Use this URL to cite or link to this record in EThOS: http://ethos.bl.uk/OrderDetails.do?uin=uk.bl.ethos.685216
Title: Scientific workflow execution reproducibility using cloud-aware provenance
Author: Ahmad, M. K. H.
Awarding Body: University of the West of England (UWE)
Current Institution: University of the West of England, Bristol
Date of Award: 2016
Availability of Full Text:
Access through EThOS:
Access through Institution:
Abstract:
Scientific experiments and projects such as CMS and neuGRIDforYou (N4U) are annually producing data of the order of Peta-Bytes. They adopt scientific workflows to analyse this large amount of data in order to extract meaningful information. These workflows are executed over distributed resources, both compute and storage in nature, provided by the Grid and recently by the Cloud. The Cloud is becoming the playing field for scientists as it provides scalability and on-demand resource provisioning. Reproducing a workflow execution to verify results is vital for scientists and have proven to be a challenge. As per a study (Belhajjame et al. 2012) around 80% of workflows cannot be reproduced, and 12% of them are due to the lack of information about the execution environment. The dynamic and on-demand provisioning capability of the Cloud makes this more challenging. To overcome these challenges, this research aims to investigate how to capture the execution provenance of a scientific workflow along with the resources used to execute the workflow in a Cloud infrastructure. This information will then enable a scientist to reproduce workflow-based scientific experiments on the Cloud infrastructure by re-provisioning the similar resources on the Cloud. Provenance has been recognised as information that helps in debugging, verifying and reproducing a scientific workflow execution. Recent adoption of Cloud-based scientific workflows presents an opportunity to investigate the suitability of existing approaches or to propose new approaches to collect provenance information from the Cloud and to utilize it for workflow reproducibility on the Cloud. From literature analysis, it was found that the existing approaches for Grid or Cloud do not provide detailed resource information and also do not present an automatic provenance capturing approach for the Cloud environment. To mitigate the challenges and fulfil the knowledge gap, a provenance based approach, ReCAP, has been proposed in this thesis. In ReCAP, workflow execution reproducibility is achieved by (a) capturing the Cloud-aware provenance (CAP), b) re-provisioning similar resources on the Cloud and re-executing the workflow on them and (c) by comparing the provenance graph structure including the Cloud resource information, and outputs of workflows. ReCAP captures the Cloud resource information and links it with the workflow provenance to generate Cloud-aware provenance. The Cloud-aware provenance consists of configuration parameters relating to hardware and software describing a resource on the Cloud. This information once captured aids in re-provisioning the same execution infrastructure on the Cloud for workflow re-execution. Since resources on the Cloud can be used in static or dynamic (i.e. destroyed when a task is finished) manner, this presents a challenge for the devised provenance capturing approach. In order to deal with these scenarios, different capturing and mapping approaches have been presented in this thesis. These mapping approaches work outside the virtual machine and collect resource information from the Cloud middleware, thus they do not affect job performance. The impact of the collected Cloud resource information on the job as well as on the workflow execution has been evaluated through various experiments in this thesis. In ReCAP, the workflow reproducibility is verified by comparing the provenance graph structure, infrastructure details and the output produced by the workflows. To compare the provenance graphs, the captured provenance information including infrastructure details is translated to a graph model. These graphs of original execution and the reproduced execution are then compared in order to analyse their similarity. In this regard, two comparison approaches have been presented that can produce a qualitative analysis as well as quantitative analysis about the graph structure. The ReCAP framework and its constituent components are evaluated using different scientific workflows such as ReconAll and Montage from the domains of neuroscience (i.e. N4U) and astronomy respectively. The results have shown that ReCAP has been able to capture the Cloud-aware provenance and demonstrate the workflow execution reproducibility by re-provisioning the same resources on the Cloud. The results have also demonstrated that the provenance comparison approaches can determine the similarity between the two given provenance graphs. The results of workflow output comparison have shown that this approach is suitable to compare the outputs of scientific workflows, especially for deterministic workflows.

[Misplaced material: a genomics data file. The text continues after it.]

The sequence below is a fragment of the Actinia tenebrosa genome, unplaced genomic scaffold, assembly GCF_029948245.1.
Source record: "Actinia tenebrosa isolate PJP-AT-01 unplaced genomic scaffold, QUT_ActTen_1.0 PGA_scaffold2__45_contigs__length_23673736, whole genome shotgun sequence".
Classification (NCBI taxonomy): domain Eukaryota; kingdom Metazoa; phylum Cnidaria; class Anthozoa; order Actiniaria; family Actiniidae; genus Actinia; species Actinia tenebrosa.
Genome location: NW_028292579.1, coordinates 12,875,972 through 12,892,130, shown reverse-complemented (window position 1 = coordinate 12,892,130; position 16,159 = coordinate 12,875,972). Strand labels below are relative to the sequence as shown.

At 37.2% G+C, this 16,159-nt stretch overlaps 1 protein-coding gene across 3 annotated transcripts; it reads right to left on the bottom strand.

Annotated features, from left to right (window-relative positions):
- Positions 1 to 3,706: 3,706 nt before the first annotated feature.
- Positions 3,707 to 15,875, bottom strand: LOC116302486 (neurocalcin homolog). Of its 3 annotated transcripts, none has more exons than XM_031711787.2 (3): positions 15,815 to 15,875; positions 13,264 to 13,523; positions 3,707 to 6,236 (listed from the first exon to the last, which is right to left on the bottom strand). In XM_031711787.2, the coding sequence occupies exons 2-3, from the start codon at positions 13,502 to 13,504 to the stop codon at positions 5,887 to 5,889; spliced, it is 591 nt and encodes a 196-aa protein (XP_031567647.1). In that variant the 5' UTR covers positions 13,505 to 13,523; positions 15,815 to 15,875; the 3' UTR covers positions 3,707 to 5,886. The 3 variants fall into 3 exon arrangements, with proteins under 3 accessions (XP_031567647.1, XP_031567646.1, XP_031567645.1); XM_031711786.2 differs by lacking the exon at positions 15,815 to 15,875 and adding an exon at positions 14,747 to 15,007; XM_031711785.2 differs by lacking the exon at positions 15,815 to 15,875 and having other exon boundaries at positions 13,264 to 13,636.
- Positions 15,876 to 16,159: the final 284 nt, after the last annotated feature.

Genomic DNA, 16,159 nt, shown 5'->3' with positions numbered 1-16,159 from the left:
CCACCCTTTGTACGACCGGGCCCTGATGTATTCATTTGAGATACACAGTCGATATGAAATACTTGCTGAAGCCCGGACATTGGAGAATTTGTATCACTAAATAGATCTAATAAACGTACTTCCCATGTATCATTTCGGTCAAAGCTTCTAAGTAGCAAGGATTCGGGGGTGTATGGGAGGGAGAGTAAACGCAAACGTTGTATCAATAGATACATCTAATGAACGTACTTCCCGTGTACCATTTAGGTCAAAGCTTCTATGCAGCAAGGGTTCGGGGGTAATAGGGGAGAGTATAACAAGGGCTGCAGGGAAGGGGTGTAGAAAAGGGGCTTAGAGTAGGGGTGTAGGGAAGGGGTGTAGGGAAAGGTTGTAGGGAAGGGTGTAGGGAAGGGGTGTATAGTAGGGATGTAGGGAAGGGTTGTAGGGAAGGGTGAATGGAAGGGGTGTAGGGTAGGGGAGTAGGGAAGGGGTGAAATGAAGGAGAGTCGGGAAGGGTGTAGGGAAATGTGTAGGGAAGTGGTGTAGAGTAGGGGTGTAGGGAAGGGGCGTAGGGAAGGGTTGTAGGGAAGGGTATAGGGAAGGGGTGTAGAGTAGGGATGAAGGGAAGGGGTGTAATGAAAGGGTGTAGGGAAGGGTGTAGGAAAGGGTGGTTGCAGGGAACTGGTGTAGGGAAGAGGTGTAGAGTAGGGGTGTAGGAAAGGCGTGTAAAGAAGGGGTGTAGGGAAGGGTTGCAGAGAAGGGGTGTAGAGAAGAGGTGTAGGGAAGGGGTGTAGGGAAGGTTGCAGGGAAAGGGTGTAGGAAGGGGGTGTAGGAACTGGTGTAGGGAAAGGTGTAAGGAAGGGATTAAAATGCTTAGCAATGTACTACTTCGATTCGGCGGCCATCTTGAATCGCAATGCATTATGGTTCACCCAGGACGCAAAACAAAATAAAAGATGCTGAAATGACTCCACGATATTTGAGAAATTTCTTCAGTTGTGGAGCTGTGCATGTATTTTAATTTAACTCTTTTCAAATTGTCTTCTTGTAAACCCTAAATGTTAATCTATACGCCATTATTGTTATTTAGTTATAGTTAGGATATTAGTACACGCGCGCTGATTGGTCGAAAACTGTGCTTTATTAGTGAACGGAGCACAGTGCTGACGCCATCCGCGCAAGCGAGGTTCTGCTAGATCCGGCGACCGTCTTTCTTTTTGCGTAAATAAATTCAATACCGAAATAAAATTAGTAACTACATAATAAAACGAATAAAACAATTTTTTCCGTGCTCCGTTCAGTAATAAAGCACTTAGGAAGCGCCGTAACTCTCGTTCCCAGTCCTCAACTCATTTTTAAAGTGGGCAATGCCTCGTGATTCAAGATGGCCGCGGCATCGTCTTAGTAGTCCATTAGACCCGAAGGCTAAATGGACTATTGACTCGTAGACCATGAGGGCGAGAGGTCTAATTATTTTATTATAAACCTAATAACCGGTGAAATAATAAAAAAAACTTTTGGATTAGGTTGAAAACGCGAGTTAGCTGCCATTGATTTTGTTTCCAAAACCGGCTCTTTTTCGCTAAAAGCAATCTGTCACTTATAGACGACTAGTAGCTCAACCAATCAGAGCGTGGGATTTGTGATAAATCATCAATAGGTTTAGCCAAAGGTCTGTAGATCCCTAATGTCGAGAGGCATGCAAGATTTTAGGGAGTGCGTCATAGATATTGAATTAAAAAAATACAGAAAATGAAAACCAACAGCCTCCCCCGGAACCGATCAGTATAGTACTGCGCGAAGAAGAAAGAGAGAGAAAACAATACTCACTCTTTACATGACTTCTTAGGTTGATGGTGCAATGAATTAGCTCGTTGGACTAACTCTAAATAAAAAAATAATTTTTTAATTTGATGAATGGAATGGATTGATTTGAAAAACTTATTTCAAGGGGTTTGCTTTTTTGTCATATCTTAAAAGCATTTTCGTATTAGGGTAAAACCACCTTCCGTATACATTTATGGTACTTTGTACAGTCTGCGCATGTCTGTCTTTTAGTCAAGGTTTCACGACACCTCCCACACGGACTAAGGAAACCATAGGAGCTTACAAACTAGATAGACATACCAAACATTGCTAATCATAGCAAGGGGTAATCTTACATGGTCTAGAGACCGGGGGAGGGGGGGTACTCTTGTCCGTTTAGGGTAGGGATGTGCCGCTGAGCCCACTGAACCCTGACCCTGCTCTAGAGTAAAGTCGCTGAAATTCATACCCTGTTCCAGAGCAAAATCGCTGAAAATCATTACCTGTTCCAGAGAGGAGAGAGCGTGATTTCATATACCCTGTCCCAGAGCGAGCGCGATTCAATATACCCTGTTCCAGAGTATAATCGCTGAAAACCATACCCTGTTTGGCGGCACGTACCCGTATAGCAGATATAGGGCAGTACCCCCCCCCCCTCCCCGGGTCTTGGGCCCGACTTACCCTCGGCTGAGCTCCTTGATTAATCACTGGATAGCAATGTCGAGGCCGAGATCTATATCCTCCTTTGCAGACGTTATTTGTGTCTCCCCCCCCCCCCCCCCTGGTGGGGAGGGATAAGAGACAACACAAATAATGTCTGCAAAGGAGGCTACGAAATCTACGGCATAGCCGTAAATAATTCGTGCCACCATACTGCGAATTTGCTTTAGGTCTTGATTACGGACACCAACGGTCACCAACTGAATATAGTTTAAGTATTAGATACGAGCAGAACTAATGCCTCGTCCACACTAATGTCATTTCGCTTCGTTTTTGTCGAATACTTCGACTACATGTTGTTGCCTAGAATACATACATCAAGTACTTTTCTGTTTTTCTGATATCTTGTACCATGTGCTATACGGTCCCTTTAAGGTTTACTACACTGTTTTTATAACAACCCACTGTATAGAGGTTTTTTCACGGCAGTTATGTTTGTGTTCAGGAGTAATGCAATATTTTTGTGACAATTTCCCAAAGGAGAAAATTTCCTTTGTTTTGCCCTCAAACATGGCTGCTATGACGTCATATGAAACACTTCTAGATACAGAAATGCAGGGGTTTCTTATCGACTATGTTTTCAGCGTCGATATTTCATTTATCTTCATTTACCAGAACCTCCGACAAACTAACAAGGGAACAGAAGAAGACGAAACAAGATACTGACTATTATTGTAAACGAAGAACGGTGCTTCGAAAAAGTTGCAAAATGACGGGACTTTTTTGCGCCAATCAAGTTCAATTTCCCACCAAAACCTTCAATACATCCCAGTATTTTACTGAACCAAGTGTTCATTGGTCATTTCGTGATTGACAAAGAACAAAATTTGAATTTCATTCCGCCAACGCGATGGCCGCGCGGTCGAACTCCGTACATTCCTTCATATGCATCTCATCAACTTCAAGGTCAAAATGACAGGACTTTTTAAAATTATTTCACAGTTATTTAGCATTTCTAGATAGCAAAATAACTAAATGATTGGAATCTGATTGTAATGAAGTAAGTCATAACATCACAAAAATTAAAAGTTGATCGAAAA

Supervisor: Not available Sponsor: Not available
Qualification Name: Thesis (Ph.D.) Qualification Level: Doctoral
EThOS ID: uk.bl.ethos.685216  DOI: Not available
Share: